Can your smart phone determine if you’re having the most serious—and deadly—form of heart attack? A new research study says it can—and may be a valuable tool to save lives.
The international study, led by researchers from the Intermountain Medical Center Heart Institute in Salt Lake City, found that a smartphone app to monitor heart activity and determine if someone is having an ST-Elevation Myocardial Infarction (STEMI), a heart attack in which the artery is completely blocked, has nearly the same accuracy as a standard 12-lead electrocardiogram (ECG), which is used to diagnose heart attacks.
Researchers say the findings are significant because the speed of treatment after a STEMI heart attack helps save lives.
In the study, 204 patients with chest pain received both a standard 12-lead ECG and an ECG through the AliveCor app, which is administered through a smartphone with a two-wire attachment. Researchers found the app with the wire set-up effective in distinguishing STEMI from not-STEMI ECGs accurately and with high sensitivity compared to a traditional 12-lead ECG.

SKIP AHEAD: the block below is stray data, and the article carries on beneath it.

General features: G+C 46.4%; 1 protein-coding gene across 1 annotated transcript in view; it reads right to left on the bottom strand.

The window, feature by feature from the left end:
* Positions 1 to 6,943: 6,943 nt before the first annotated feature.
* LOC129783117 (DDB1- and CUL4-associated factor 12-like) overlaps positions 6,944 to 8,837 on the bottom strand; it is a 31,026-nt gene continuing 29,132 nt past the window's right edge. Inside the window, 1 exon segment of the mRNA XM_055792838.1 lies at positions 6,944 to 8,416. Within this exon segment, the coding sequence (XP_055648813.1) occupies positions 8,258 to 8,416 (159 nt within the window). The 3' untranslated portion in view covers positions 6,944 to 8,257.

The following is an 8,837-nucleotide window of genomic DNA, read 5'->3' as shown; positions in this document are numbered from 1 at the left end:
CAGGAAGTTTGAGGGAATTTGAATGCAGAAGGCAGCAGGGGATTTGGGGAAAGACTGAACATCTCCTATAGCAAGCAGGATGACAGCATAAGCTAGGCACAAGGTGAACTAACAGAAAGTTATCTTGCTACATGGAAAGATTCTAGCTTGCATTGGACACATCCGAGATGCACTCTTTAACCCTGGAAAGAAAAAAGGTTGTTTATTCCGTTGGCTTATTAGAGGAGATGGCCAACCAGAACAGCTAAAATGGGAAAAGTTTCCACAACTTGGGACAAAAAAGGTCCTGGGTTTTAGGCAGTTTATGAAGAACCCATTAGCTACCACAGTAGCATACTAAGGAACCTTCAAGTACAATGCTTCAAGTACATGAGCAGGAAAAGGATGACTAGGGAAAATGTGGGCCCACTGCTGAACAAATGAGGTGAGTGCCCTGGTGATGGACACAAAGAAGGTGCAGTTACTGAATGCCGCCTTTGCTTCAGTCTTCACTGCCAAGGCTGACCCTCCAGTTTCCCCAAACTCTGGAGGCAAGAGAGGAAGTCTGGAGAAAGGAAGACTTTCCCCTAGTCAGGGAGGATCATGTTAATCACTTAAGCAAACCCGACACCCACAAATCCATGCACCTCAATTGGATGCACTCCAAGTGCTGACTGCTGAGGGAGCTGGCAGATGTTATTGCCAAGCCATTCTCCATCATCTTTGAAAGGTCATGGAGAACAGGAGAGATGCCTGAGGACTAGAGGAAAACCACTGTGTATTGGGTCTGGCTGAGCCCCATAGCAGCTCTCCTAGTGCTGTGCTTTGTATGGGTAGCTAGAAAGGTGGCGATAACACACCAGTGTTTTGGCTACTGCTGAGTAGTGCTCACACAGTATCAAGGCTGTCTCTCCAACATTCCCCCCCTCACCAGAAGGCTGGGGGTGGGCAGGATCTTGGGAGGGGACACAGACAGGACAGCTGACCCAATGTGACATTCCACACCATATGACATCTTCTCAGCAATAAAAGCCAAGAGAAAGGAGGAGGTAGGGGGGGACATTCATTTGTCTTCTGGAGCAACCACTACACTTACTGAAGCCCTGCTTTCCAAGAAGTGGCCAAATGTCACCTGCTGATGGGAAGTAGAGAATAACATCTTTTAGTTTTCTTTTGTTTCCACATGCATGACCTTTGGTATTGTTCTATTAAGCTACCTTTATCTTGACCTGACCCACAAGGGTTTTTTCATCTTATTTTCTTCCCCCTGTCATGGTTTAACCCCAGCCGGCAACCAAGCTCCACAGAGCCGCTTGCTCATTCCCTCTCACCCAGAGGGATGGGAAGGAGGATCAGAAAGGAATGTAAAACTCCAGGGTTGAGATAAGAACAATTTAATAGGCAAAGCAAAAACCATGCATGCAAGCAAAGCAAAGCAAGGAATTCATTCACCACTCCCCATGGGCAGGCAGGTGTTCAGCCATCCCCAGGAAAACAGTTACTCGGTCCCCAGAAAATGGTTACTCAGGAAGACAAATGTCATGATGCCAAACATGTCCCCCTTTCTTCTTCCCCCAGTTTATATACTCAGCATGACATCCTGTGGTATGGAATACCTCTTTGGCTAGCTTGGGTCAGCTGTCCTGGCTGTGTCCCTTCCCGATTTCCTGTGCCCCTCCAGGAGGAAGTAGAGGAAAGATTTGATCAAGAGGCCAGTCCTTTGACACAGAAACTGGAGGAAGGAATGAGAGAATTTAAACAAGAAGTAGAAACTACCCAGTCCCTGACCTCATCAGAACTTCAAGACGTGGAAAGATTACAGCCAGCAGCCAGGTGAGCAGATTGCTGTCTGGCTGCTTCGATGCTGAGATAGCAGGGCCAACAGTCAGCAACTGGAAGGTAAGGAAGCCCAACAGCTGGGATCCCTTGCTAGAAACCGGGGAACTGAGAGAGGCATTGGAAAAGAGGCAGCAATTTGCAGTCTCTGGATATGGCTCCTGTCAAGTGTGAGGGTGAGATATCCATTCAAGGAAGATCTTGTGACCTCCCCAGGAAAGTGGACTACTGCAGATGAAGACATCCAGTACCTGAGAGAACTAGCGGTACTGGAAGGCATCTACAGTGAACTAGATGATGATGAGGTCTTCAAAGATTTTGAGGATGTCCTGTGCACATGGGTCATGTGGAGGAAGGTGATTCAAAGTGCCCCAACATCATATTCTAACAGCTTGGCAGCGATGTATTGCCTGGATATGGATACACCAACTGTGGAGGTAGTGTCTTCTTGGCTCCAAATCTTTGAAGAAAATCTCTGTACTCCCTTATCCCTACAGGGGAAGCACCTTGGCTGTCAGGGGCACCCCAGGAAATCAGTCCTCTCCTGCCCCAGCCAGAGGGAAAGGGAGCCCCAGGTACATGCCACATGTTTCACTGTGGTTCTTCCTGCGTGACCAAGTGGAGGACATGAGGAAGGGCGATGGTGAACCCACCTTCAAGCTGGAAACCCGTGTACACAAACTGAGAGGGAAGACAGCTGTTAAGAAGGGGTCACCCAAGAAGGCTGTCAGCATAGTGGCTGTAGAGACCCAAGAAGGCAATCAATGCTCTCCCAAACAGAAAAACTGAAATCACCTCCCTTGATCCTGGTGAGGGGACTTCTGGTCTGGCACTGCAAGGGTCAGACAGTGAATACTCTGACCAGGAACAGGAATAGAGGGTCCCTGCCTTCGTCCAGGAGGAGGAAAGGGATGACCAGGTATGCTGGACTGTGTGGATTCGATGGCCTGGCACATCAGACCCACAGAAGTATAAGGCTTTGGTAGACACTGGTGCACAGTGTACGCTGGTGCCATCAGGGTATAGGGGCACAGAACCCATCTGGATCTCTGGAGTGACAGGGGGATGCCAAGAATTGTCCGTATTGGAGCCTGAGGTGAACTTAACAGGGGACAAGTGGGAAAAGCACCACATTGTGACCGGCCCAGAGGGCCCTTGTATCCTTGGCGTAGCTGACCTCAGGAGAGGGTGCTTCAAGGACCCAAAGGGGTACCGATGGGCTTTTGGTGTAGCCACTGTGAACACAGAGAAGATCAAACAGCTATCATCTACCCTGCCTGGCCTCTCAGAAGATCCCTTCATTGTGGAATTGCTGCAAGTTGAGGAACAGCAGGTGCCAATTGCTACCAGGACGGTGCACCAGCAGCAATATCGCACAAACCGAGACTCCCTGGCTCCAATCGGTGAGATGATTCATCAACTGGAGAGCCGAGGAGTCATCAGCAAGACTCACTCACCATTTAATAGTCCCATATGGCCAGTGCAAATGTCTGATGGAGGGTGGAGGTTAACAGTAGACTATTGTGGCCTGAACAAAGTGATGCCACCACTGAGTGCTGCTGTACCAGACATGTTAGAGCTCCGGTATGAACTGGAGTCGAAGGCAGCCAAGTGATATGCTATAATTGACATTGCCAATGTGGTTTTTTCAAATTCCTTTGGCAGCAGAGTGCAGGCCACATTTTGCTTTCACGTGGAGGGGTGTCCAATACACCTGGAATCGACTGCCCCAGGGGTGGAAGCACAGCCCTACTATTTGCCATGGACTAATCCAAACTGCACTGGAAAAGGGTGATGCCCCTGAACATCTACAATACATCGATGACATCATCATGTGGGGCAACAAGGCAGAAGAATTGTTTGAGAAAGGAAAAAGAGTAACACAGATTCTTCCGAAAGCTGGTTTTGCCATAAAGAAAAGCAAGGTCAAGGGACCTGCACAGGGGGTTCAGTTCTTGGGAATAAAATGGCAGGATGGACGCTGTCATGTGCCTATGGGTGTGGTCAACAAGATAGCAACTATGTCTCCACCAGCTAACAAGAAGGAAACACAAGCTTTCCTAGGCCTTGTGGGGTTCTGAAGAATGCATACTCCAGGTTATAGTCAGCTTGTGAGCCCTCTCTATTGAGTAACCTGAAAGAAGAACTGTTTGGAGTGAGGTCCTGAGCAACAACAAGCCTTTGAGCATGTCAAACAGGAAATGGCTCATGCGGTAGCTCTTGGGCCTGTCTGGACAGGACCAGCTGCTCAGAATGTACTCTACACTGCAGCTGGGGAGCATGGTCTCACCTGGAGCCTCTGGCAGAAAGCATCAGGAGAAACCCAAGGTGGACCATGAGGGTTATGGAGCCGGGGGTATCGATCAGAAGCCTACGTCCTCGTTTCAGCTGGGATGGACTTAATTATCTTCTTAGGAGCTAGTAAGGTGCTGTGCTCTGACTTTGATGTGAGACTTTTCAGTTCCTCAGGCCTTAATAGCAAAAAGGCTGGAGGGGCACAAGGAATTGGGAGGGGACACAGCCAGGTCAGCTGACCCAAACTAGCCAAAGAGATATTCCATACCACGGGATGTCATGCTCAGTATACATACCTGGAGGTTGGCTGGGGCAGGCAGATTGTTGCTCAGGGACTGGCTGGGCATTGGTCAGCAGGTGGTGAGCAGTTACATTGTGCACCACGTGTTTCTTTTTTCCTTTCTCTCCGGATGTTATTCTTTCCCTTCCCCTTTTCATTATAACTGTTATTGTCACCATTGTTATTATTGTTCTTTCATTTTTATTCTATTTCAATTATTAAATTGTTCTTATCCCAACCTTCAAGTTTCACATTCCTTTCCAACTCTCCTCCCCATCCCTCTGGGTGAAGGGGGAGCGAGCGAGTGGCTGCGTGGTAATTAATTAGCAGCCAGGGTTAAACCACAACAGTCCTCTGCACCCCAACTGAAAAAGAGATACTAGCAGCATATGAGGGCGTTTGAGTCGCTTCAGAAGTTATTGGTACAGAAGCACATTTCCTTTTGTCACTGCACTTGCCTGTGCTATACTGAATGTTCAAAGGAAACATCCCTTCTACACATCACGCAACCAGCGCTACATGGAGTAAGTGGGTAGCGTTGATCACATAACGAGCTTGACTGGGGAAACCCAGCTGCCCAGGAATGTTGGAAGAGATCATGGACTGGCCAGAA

A STEMI is a very serious type of heart attack during which one of the heart’s major arteries—which supplies oxygen and nutrient-rich blood to the heart muscle—is blocked. ST-segment elevation is an abnormality that’s detectable on the 12-lead ECG.
Researchers presented results from the study at the American Heart Association’s 2018 Scientific Session in Chicago.
The new Apple 4 smartwatch also comes with a single-lead ECG. A typical ECG has 12 leads, which improves the accuracy of a diagnosis because heart attacks happen in different parts of the heart, and each lead looks at a different part. With the AliveCor app, the two wire leads are moved around the body in order to record all 12 parts.